Rows & Spacing
Garlic should be planted between 2 and 5 inches deep. Rows should be about a foot apart, allowing you the space to walk between them for weeding. The space between the individual plants only needs to be about 6 inches and since you are planting large-sized cloves and not seeds, you will not have to go back and thin them afterwards. About the weeds: cultivate the garlic until the snow starts falling or until winter sets in. This is when the roots are first becoming established and it is most important to reduce the competition for nutrients. Mow the weeds down as short as possible before the first shoots start to appear above the ground in early spring. Weeds should always be kept under the best control you can manage.
Garlic is a relatively heavy feeder; it will do best if the furrows are prepared with a high phosphorous fertilizer like Triple Superphosphate prior to planting. Growers have also reported exceptional results with all-natural fish emulsion plant foods, like Neptune's Harvest. Bone Meal, which provides phosphorous and nitrogen, is then side-dressed in early and late spring, with fertilization being suspended in early June when the heat and moisture have signaled the cloves to start swelling.
Garlic needs a fair amount of water, as well. It's best to water very deeply and slowly every 10 days to 2 weeks, allowing the water to soak down at least a foot. If your area has particularly hot summers or has been experiencing severe drought, you may have to water once a week. Proper irrigation is most critical in early June as the cloves are swelling, helping them to maintain their high moisture content for better size and flavor.
There is no above-ground indication that your bulbs are ready to harvest. You will have to dig down to take a look at the bulbs to see if they are ready. Getting them out of the ground takes a little practice, but it's fairly easy. Remember that the roots go deep, so you'll be cutting the roots off below the bulb. A sharp, hoe-type implement will work best. You can work each row by hoeing and cutting below the bulbs and then going back and pulling them from the ground, laying them all facing the same direction so the stalks don't become tangledparticularly important if you will be braiding and/or hanging your garlic plants to dry before storing. Harvesting when the ground is a bit dry is also easier and will result in less drying time. Drying should take place in a well-ventilated, shady, warm and dry area and it usually takes two to three weeks; this process further matures the bulbs, as well, and will greatly increase their shelf life. Some people set up drying racks or screens, while some braid the stalks and let them hang. Try to avoid bruising the bulbs in any way; this shortens the shelf life dramatically.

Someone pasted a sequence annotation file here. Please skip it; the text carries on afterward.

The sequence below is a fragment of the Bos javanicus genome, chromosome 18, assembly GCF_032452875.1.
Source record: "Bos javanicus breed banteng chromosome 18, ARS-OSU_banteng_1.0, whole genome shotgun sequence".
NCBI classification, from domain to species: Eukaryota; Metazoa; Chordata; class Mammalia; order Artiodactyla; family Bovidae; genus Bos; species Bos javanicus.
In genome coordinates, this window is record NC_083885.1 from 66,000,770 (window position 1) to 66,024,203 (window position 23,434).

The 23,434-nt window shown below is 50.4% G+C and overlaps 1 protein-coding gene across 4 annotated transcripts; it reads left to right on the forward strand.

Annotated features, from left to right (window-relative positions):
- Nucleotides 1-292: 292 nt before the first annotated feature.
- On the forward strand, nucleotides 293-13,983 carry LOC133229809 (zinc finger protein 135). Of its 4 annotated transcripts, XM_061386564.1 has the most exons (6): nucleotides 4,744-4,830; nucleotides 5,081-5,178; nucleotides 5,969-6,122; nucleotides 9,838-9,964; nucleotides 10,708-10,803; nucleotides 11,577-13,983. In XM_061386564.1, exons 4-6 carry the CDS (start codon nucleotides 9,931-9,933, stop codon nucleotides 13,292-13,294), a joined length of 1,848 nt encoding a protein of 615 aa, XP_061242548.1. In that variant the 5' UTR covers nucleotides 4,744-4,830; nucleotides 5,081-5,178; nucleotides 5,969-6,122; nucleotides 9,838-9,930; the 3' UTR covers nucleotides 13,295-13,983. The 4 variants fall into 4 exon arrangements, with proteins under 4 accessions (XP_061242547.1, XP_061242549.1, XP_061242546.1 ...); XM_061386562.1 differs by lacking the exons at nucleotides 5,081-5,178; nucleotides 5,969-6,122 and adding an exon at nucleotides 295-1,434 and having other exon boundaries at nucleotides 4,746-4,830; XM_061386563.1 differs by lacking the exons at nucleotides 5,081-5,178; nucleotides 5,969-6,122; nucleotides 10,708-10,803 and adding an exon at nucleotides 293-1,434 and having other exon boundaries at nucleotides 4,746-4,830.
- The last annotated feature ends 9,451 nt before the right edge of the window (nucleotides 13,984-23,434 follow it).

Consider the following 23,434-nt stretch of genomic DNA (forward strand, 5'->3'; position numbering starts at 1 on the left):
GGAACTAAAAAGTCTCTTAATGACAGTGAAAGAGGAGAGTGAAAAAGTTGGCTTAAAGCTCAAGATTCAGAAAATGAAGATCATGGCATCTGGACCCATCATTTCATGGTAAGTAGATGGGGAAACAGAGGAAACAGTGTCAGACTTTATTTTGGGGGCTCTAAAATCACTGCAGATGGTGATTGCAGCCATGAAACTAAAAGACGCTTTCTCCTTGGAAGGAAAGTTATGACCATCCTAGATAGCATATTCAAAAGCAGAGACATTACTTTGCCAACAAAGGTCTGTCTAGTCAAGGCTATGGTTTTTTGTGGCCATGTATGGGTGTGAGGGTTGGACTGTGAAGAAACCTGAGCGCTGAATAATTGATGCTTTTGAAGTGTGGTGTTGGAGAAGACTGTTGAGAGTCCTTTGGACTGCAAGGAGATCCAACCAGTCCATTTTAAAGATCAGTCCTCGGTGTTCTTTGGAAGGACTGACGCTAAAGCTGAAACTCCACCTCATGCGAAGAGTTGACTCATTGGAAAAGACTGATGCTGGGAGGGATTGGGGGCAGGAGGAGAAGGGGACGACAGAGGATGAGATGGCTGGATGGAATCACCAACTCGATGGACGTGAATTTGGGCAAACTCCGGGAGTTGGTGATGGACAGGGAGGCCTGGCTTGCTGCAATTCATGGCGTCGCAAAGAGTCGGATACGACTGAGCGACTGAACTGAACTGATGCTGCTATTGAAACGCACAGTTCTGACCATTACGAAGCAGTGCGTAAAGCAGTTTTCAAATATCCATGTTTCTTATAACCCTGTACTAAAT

Fresh garlic should be stored in a dark, dry and well-ventilated space, protected from high humidity and freezing. Cooler temperatures combined with humidity will result in sprouting. Remember: garlic needs to breathe. Do not store in plastic. Garlic stored properly should last on the shelf until your next harvest, though this is not true of grocery store garlic, as the storage and distribution system will not accommodate garlic's ideal needs for long-term storage. It is also true that after 6 months the flavor may not be as pungent. Garlic can be dried and crushed into garlic powder. It can be stored in oil in the refrigerator for a few months, but it should be discarded if any sign of mold or yeast is seen on the container or on top of the oil. It can be pureed and then frozen by mixing one part garlic to two parts oil; it can be chopped and wrapped tightly in a freezer bag or plastic wrap and then frozenor you can freeze unpeeled garlic and remove the cloves as needed. Canning is not recommended due to the high temperatures required to kill botulism, while the airless environment created in oil is also ideal for growing this bacteria, which is why it should never be stored in oil at room temperature.
This may all sound really complicated, but the truth is that garlic is fairly easy to grow. We just wanted to give you as much information as possible. There is no comparison when it comes to homegrown fresh vs. grocery-store aged. None!
As always, we will appreciate any contributions of garlic-related stories, anecdotes or advice you may have. Follow us on Facebook and Twitter for all the latest news and discounts or to share your own gardening experiences.
Happy Gardening! From All of Us at Garden Harvest Supply